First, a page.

Traditions of “collectivism” – stronger in Australia than in most other parts of the world – point to our convict origins and the “fundamentally bureaucratic nature” of society. The disrespect of masks and the movement of people have a precedent of fines and a “handful” of short prison sentences in 1919 during the Spanish flu.

We talked about the backlash against scientists in popular culture and social media.

Frank reflected that the pandemic had given “a huge boost to the prestige of science” – with chief medical officers being considered “celebrities”. This parallels the role of economists during the Great Depression. While the expertise of economists was questioned, the 1930s were finally the era which raised the “prestige of the profession”. Similar progress can be expected from the status of medical science.

The pandemic also revealed a lack of service capacity within our federal government, Frank noted.

The 1919 vaccination program was carried out with “much more efficiency.” He pointed to CSL, founded in 1916 as Commonwealth Serum Laboratories, which was an Australian government agency focused on vaccine manufacturing. It is a good example of the “capacity and confidence” of federal governments in earlier times.

Once the peak of the pandemic has passed, the impetus to restore may be more powerful than the impulse to renovate and rebuild, Frank observed. This too has priority in Australian history. In the years following World War II, many Australians were tired of restrictions and austerity and “wanted to see something like the world they knew before the war would be restored”.

We will not be going back as before. But are we going to move on to something better?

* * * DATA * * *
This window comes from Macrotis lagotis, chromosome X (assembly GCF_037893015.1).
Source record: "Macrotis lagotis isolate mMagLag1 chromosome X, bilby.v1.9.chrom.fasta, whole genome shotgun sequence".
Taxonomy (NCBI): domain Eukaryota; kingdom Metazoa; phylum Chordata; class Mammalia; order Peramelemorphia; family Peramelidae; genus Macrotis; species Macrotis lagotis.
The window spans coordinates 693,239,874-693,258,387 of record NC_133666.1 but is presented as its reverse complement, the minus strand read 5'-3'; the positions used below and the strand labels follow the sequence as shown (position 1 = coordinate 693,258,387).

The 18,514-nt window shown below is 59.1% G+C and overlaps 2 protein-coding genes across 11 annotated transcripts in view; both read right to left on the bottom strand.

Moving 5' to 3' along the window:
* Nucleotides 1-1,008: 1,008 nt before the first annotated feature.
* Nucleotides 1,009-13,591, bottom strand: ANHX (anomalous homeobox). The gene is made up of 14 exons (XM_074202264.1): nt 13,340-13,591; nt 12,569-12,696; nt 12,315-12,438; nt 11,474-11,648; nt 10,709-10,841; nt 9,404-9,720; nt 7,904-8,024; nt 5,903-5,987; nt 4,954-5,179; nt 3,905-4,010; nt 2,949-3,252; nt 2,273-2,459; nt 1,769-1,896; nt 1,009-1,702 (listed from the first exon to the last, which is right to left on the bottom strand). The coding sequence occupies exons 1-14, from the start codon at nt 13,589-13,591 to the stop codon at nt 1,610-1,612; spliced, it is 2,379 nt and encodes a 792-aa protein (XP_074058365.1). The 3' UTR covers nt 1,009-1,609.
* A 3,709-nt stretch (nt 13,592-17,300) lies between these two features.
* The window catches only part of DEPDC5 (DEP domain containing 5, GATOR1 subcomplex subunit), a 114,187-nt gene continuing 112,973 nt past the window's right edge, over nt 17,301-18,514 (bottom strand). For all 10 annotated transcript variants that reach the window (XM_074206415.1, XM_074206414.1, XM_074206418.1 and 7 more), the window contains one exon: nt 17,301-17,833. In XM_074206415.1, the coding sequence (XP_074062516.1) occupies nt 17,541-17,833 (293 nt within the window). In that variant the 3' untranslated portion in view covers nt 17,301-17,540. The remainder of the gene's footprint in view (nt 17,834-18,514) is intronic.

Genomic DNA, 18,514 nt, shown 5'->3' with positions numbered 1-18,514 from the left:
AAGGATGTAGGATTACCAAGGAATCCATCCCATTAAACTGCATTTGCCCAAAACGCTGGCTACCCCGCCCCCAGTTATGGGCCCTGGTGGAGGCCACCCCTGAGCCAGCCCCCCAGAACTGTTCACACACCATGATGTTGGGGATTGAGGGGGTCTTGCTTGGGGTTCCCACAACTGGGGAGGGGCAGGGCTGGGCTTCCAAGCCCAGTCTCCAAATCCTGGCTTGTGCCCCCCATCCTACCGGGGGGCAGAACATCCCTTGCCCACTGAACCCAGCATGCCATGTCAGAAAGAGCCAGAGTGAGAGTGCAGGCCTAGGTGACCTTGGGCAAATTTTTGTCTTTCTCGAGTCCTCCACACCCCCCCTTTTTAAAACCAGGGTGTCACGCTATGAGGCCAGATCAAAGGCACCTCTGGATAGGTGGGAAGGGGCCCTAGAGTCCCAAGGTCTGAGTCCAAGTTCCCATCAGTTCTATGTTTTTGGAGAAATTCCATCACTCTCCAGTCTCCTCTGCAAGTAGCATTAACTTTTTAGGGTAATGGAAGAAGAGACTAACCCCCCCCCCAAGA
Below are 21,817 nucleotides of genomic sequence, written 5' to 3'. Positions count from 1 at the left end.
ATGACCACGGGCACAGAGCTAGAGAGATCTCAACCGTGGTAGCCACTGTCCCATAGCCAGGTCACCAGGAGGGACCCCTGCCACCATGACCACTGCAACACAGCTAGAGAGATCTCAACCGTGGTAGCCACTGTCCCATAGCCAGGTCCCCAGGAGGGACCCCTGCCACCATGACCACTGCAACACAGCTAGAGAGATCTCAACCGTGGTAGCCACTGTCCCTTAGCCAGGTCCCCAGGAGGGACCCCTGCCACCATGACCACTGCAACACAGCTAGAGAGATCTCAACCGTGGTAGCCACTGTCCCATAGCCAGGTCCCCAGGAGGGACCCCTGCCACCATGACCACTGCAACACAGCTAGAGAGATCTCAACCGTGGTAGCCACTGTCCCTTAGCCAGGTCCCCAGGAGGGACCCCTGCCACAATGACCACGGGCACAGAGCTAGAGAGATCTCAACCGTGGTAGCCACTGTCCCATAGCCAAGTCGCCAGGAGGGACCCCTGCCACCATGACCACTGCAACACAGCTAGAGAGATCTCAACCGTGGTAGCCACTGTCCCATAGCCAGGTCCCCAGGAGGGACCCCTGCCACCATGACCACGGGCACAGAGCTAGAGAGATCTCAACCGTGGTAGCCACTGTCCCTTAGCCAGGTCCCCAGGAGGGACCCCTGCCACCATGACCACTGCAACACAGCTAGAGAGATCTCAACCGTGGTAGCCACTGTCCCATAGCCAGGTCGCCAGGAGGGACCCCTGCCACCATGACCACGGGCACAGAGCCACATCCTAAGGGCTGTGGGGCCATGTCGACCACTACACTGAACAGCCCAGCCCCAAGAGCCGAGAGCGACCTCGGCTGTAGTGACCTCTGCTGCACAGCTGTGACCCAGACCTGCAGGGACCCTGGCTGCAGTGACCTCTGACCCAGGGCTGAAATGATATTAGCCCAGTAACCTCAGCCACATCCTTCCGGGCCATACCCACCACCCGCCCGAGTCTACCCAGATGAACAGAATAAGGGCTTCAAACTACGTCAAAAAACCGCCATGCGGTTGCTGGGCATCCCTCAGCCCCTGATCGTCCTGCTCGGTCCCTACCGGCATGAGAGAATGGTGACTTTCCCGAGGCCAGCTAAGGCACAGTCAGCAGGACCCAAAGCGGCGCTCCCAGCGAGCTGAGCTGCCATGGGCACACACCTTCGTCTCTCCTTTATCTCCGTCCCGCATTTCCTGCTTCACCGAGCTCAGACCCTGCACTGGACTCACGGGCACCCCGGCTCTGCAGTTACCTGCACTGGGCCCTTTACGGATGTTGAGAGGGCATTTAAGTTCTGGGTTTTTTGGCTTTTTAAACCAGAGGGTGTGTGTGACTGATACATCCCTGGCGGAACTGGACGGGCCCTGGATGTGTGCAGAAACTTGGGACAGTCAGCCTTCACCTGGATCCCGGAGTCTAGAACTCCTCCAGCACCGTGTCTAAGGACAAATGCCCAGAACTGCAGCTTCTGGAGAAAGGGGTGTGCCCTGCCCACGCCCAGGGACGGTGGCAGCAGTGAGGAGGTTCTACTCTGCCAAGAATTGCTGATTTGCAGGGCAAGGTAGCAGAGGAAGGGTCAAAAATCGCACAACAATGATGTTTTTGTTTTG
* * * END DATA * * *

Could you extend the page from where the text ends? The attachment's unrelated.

Historians “need perspective” to make sense of the past, Frank commented. But even now, there are many reasons to be hopeful. We have a more nuanced debate on the regulation of elderly care, the vagaries of precarious employment and the social safety net, for example. We can “look back and say that governments have worked well” and that our people have shown “an enormous level of social discipline around social goals” – two great resources for the future.

But Frank’s insightful exploration left me wondering: why aren’t more people looking to the past to understand the consequences of today’s pandemic? Do we need more investments in history teaching to build longer term collective memory?

There have been comments about past pandemics in Australia, Frank noted. “I even remember Scott Morrison referring to the Spanish Flu, in relation to how it had divided states from each other and the Commonwealth.”

But, in general, our analysis has been “haphazard”. The problem, Frank said, is that “historically semi-literate” people look to the past, but “in a way that ignores or misunderstands the context, makes misleading analogies, or is simply wrong about key details.” .

The solution? Building historic literacy ‘from the ground up’. “Historical interpretation generally does not offer clear guidelines for action in the present. It offers warnings and suggests possibilities.

It also suggests that we should start promoting more history lessons in our schools or watching history repeating itself.